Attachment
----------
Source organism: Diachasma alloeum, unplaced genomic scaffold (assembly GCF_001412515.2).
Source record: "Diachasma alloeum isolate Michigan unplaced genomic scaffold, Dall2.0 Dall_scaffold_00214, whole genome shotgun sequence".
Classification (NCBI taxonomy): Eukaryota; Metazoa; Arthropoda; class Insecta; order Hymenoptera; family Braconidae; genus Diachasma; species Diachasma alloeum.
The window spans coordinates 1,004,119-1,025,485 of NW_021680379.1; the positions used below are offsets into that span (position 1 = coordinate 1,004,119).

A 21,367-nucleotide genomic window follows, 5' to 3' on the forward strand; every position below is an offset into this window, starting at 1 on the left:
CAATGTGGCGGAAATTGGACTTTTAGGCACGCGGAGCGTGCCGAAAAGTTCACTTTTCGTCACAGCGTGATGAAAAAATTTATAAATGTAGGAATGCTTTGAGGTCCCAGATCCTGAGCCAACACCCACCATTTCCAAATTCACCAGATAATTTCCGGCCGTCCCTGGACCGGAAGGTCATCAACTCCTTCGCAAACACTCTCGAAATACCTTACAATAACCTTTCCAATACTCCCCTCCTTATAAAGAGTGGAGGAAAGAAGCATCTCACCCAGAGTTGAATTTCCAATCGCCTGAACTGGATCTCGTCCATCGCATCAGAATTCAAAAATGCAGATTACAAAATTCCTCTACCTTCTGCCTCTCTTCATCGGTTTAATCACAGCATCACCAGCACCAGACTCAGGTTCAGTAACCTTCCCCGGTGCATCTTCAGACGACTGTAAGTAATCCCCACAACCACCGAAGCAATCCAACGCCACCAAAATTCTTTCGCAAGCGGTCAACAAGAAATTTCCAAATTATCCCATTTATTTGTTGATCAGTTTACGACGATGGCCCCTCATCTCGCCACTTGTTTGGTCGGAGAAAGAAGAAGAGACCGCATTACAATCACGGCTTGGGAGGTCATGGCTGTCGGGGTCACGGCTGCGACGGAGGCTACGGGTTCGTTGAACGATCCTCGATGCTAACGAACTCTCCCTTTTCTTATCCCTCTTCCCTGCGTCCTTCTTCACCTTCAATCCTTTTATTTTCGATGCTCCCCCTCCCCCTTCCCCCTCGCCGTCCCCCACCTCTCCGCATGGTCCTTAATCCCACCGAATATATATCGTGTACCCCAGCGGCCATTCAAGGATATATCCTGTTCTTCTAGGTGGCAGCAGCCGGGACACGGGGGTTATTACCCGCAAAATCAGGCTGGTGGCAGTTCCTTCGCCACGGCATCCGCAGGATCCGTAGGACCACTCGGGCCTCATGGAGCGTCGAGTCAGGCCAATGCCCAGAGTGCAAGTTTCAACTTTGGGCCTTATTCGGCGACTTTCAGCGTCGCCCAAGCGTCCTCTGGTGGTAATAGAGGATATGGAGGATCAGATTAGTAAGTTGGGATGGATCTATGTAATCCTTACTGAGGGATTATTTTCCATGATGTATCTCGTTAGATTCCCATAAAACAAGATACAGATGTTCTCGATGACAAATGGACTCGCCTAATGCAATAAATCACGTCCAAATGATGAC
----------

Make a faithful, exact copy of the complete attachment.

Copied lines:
Source organism: Diachasma alloeum, unplaced genomic scaffold (assembly GCF_001412515.2).
Source record: "Diachasma alloeum isolate Michigan unplaced genomic scaffold, Dall2.0 Dall_scaffold_00214, whole genome shotgun sequence".
Classification (NCBI taxonomy): Eukaryota; Metazoa; Arthropoda; class Insecta; order Hymenoptera; family Braconidae; genus Diachasma; species Diachasma alloeum.
The window spans coordinates 1,004,119-1,025,485 of NW_021680379.1; the positions used below are offsets into that span (position 1 = coordinate 1,004,119).

A 21,367-nucleotide genomic window follows, 5' to 3' on the forward strand; every position below is an offset into this window, starting at 1 on the left:
CAATGTGGCGGAAATTGGACTTTTAGGCACGCGGAGCGTGCCGAAAAGTTCACTTTTCGTCACAGCGTGATGAAAAAATTTATAAATGTAGGAATGCTTTGAGGTCCCAGATCCTGAGCCAACACCCACCATTTCCAAATTCACCAGATAATTTCCGGCCGTCCCTGGACCGGAAGGTCATCAACTCCTTCGCAAACACTCTCGAAATACCTTACAATAACCTTTCCAATACTCCCCTCCTTATAAAGAGTGGAGGAAAGAAGCATCTCACCCAGAGTTGAATTTCCAATCGCCTGAACTGGATCTCGTCCATCGCATCAGAATTCAAAAATGCAGATTACAAAATTCCTCTACCTTCTGCCTCTCTTCATCGGTTTAATCACAGCATCACCAGCACCAGACTCAGGTTCAGTAACCTTCCCCGGTGCATCTTCAGACGACTGTAAGTAATCCCCACAACCACCGAAGCAATCCAACGCCACCAAAATTCTTTCGCAAGCGGTCAACAAGAAATTTCCAAATTATCCCATTTATTTGTTGATCAGTTTACGACGATGGCCCCTCATCTCGCCACTTGTTTGGTCGGAGAAAGAAGAAGAGACCGCATTACAATCACGGCTTGGGAGGTCATGGCTGTCGGGGTCACGGCTGCGACGGAGGCTACGGGTTCGTTGAACGATCCTCGATGCTAACGAACTCTCCCTTTTCTTATCCCTCTTCCCTGCGTCCTTCTTCACCTTCAATCCTTTTATTTTCGATGCTCCCCCTCCCCCTTCCCCCTCGCCGTCCCCCACCTCTCCGCATGGTCCTTAATCCCACCGAATATATATCGTGTACCCCAGCGGCCATTCAAGGATATATCCTGTTCTTCTAGGTGGCAGCAGCCGGGACACGGGGGTTATTACCCGCAAAATCAGGCTGGTGGCAGTTCCTTCGCCACGGCATCCGCAGGATCCGTAGGACCACTCGGGCCTCATGGAGCGTCGAGTCAGGCCAATGCCCAGAGTGCAAGTTTCAACTTTGGGCCTTATTCGGCGACTTTCAGCGTCGCCCAAGCGTCCTCTGGTGGTAATAGAGGATATGGAGGATCAGATTAGTAAGTTGGGATGGATCTATGTAATCCTTACTGAGGGATTATTTTCCATGATGTATCTCGTTAGATTCCCATAAAACAAGATACAGATGTTCTCGATGACAAATGGACTCGCCTAATGCAATAAATCACGTCCAAATGATGAC